Major F35B Component Cracks
(Source: Aviation Week’s Ares blog; posted Nov. 17, 2010)
The cracks have appeared in the STA 496 bulkhead, located just aft of the main landing gear, of the F-35B static test airframe. (Alcoa illustration)
PARIS --- The F-35 Joint Strike Fighter has encountered a new, serious problem as a bulkhead on an F-35B fatigue test airframe developed cracks after only 1,500 hours of tests that are due to last 16,000 hours.

“The aft bulkhead of the F-35B BH-1 fatigue-test specimen has developed cracks after 1,500 hours of durability testing,” Aviation Week’s Ares blog reported yesterday. “This is less than one-tenth of the planned fatigue test program, which is designed to prove an 8,000-hour airframe life with a safety factor of two.”

This incident again raises questions about the technical viability of Lockheed Martin’s redesign of the aircraft, especially for the F-35B STOVL version, and about the company’s claims that its simulation systems are so good that flight testing can safely and drastically be cut back to lower costs.

Lockheed Martin issued the following statement on the issue:

"During a recent durability ground test, fatigue cracks were discovered in the aft bulkhead of BH-1, an F-35B ground test aircraft. The cracks were discovered during a special inspection when a test engineer discovered an anomaly; the aircraft has logged approximately 1500 hours of durability testing. Precautionary inspections were conducted on all flight test aircraft and the CTOL ground test aircraft. No additional cracks were found and flight testing has not been impacted.

“The root cause investigation is underway and will determine if the cracks were caused by a test anomaly that is not indicative of flight conditions, an engineering issue or a material failure. Durability testing is conducted early in the development of a new aircraft program to avoid costly sustainment issues later in the life of the aircraft."

A knowledgeable source confirmed to defense-aerospace.com that the frame in question is the STA 496 bulkhead, and added that “by all accounts, so far, the undercarriage loads are in the mix, which brings into focus a debate that was had some time ago about whether or not the full spectrum of the [Conventional Take-Off and Landing] loads should be used as well as those for the STOVL scenarios ([Vertical Landing] and, possibly, Ski-Jump)” for the fatigue test program.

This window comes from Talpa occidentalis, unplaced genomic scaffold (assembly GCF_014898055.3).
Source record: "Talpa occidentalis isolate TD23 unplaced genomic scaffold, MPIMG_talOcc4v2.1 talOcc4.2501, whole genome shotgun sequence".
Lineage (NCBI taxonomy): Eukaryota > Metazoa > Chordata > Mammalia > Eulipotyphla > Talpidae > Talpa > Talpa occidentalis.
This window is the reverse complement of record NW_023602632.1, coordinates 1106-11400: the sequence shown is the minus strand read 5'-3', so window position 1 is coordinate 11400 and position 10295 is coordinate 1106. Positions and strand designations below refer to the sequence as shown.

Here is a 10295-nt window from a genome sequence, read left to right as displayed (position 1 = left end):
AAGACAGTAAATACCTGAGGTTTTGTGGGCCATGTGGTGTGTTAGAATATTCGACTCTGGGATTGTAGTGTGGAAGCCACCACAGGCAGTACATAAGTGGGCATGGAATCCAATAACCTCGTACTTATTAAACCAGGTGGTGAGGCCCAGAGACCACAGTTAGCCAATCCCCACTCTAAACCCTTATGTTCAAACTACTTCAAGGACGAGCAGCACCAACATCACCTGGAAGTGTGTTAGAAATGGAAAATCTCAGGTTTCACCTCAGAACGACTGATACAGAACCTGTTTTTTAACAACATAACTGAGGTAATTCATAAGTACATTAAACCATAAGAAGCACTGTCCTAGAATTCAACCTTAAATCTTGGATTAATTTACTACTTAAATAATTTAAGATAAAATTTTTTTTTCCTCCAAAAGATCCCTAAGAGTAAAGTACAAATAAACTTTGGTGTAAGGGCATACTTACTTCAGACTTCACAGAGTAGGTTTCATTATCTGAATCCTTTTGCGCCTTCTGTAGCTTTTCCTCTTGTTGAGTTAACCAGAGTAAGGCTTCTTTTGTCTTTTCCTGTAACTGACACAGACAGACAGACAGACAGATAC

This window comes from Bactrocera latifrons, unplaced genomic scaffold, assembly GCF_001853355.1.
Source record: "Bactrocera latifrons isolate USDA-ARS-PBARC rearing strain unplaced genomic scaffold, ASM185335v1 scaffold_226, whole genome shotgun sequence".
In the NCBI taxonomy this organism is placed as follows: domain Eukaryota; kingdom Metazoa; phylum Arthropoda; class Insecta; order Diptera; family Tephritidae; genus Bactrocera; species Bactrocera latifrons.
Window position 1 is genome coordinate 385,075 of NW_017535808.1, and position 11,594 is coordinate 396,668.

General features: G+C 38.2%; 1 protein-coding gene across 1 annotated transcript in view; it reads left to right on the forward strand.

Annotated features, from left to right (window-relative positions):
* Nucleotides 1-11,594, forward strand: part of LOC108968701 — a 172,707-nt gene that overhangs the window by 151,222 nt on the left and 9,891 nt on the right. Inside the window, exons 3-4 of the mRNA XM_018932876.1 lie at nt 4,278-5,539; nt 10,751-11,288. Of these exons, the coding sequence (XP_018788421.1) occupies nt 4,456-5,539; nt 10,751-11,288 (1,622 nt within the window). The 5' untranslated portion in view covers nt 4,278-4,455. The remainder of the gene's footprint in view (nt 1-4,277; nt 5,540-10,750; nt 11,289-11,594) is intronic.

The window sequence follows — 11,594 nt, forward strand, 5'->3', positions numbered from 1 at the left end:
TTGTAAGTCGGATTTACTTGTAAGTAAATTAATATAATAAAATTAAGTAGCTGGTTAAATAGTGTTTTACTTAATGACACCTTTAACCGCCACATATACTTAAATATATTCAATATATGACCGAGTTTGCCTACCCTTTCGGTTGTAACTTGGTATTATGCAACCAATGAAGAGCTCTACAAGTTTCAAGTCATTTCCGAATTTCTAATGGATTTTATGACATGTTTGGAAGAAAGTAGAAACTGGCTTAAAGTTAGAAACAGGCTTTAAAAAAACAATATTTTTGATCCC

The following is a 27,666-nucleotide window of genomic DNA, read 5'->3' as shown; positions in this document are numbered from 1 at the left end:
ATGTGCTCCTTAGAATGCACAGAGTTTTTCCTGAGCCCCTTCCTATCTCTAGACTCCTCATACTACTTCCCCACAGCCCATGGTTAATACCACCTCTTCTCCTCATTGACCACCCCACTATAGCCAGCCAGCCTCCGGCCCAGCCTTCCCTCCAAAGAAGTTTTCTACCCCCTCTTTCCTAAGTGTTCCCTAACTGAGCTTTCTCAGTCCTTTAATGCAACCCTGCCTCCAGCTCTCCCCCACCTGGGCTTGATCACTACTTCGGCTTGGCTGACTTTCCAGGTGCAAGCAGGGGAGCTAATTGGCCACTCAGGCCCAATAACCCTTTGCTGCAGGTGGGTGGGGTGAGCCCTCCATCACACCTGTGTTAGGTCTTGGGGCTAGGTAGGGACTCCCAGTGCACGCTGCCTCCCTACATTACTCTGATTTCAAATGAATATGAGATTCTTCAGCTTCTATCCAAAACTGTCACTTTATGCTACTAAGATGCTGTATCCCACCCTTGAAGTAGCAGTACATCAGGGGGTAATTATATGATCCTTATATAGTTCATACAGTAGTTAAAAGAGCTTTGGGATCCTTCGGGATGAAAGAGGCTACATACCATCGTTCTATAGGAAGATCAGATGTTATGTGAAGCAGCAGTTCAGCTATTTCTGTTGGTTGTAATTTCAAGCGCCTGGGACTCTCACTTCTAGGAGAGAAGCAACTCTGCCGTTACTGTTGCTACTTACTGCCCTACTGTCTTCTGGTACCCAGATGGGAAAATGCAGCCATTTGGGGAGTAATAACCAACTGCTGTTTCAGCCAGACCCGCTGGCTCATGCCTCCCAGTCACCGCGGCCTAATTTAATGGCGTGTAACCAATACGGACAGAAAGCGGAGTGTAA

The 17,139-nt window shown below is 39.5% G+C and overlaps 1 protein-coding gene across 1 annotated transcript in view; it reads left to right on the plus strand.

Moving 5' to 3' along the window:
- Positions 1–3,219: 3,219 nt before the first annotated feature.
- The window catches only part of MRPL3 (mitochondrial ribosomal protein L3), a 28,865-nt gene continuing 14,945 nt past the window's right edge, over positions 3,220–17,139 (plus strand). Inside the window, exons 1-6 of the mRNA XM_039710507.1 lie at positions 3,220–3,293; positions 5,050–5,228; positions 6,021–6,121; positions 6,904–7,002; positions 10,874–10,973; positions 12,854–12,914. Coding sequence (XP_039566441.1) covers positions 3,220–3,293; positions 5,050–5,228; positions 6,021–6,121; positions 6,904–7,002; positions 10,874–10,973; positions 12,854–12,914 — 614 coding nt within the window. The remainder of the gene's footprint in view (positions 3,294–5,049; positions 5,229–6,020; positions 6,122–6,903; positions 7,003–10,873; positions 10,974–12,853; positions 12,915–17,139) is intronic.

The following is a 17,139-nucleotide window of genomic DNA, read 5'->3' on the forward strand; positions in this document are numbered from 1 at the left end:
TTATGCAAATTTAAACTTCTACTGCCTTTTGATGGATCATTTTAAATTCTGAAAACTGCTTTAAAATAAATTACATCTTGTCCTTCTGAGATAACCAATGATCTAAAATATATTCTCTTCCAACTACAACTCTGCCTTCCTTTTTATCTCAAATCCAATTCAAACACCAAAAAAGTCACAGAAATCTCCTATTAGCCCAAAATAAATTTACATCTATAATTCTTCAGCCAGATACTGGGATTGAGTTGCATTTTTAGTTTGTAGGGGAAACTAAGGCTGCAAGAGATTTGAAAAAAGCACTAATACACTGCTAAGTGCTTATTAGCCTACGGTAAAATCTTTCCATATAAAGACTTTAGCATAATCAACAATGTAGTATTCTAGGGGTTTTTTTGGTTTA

Click here to read the Ares report on the Aviation Week website.

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Lockheed Finds Cracks in F-35B Test Aircraft (excerpt)
(Source: Fort Worth Star-Telegram; posted Nov. 17, 2010)
Lockheed Martin has discovered a potentially significant problem with one model of its F-35 joint strike fighter, the company reported Wednesday.

The news comes just days before an important Pentagon meeting on the program's continuing delays and rising costs.

Lockheed issued a statement saying its Fort Worth engineering staff had found cracks in the rear bulkhead -- a major structural part weighing about 300 pounds -- of an F-35B ground test plane undergoing fatigue testing.

The cracks were found after the plane had been subjected to the equivalent of about 1,500 hours of flight time. The airplane's structural components are designed to last at least 8,000 hours.

Lockheed said the cracks were found in a special inspection after engineers discovered unusual data from test instruments.

The latest problem comes at a key juncture for the troubled F-35, which, at an estimated $382 billion, is the costliest weapons program ever.

Pentagon officials have been reviewing the program for weeks to determine how to expedite testing and fix failing components, particularly of the short-takeoff-vertical-landing F-35B designed for the Marines.

A Defense Acquisition Board plans to meet Monday to review cost and test data and approve any changes in budgets and schedules.

There have been unconfirmed reports that senior Pentagon officials were at least considering the possibility of canceling the F-35B model to focus on getting the other two versions tested and into service.

Lockheed did not disclose when the inspection took place but said it had inspected all of the other flight test aircraft and the ground test F-35A model. "No additional cracks were found, and flight testing has not been impacted," the company said.

Eight F-35s are now in flight testing, including four F-35Bs.
Four more are built and being prepared for flight testing, and six have been built for ground testing. (end of excerpt)


Click here to read the full story, on the Star-Telegram website.


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